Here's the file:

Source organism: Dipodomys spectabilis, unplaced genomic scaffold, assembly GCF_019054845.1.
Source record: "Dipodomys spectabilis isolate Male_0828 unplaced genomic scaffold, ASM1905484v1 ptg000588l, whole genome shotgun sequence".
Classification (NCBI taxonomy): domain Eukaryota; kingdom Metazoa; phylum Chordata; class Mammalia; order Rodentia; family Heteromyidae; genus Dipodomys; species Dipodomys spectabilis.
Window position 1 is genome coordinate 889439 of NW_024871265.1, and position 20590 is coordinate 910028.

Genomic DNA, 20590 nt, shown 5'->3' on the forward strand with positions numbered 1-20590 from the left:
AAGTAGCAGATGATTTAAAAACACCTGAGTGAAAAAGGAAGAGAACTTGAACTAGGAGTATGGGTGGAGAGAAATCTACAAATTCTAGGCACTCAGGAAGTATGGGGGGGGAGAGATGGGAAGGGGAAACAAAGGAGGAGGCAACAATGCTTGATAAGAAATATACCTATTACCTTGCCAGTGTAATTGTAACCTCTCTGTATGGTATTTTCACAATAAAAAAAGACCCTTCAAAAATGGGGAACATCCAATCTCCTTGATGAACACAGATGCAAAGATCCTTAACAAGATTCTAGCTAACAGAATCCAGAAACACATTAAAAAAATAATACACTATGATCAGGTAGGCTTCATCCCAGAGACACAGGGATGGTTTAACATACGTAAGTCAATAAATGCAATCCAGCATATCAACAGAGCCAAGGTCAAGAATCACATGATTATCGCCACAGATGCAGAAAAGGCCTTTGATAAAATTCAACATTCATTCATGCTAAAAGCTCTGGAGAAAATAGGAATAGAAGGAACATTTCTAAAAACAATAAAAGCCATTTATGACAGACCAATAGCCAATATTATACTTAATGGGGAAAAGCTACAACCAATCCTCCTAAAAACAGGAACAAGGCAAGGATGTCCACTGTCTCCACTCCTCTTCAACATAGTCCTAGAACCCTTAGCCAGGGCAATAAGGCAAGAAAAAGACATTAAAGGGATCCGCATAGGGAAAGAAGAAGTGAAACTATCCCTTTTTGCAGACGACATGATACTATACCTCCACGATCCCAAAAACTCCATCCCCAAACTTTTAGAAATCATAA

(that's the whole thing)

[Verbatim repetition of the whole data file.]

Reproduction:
Source organism: Dipodomys spectabilis, unplaced genomic scaffold, assembly GCF_019054845.1.
Source record: "Dipodomys spectabilis isolate Male_0828 unplaced genomic scaffold, ASM1905484v1 ptg000588l, whole genome shotgun sequence".
Classification (NCBI taxonomy): domain Eukaryota; kingdom Metazoa; phylum Chordata; class Mammalia; order Rodentia; family Heteromyidae; genus Dipodomys; species Dipodomys spectabilis.
Window position 1 is genome coordinate 889439 of NW_024871265.1, and position 20590 is coordinate 910028.

Genomic DNA, 20590 nt, shown 5'->3' on the forward strand with positions numbered 1-20590 from the left:
AAGTAGCAGATGATTTAAAAACACCTGAGTGAAAAAGGAAGAGAACTTGAACTAGGAGTATGGGTGGAGAGAAATCTACAAATTCTAGGCACTCAGGAAGTATGGGGGGGGAGAGATGGGAAGGGGAAACAAAGGAGGAGGCAACAATGCTTGATAAGAAATATACCTATTACCTTGCCAGTGTAATTGTAACCTCTCTGTATGGTATTTTCACAATAAAAAAAGACCCTTCAAAAATGGGGAACATCCAATCTCCTTGATGAACACAGATGCAAAGATCCTTAACAAGATTCTAGCTAACAGAATCCAGAAACACATTAAAAAAATAATACACTATGATCAGGTAGGCTTCATCCCAGAGACACAGGGATGGTTTAACATACGTAAGTCAATAAATGCAATCCAGCATATCAACAGAGCCAAGGTCAAGAATCACATGATTATCGCCACAGATGCAGAAAAGGCCTTTGATAAAATTCAACATTCATTCATGCTAAAAGCTCTGGAGAAAATAGGAATAGAAGGAACATTTCTAAAAACAATAAAAGCCATTTATGACAGACCAATAGCCAATATTATACTTAATGGGGAAAAGCTACAACCAATCCTCCTAAAAACAGGAACAAGGCAAGGATGTCCACTGTCTCCACTCCTCTTCAACATAGTCCTAGAACCCTTAGCCAGGGCAATAAGGCAAGAAAAAGACATTAAAGGGATCCGCATAGGGAAAGAAGAAGTGAAACTATCCCTTTTTGCAGACGACATGATACTATACCTCCACGATCCCAAAAACTCCATCCCCAAACTTTTAGAAATCATAA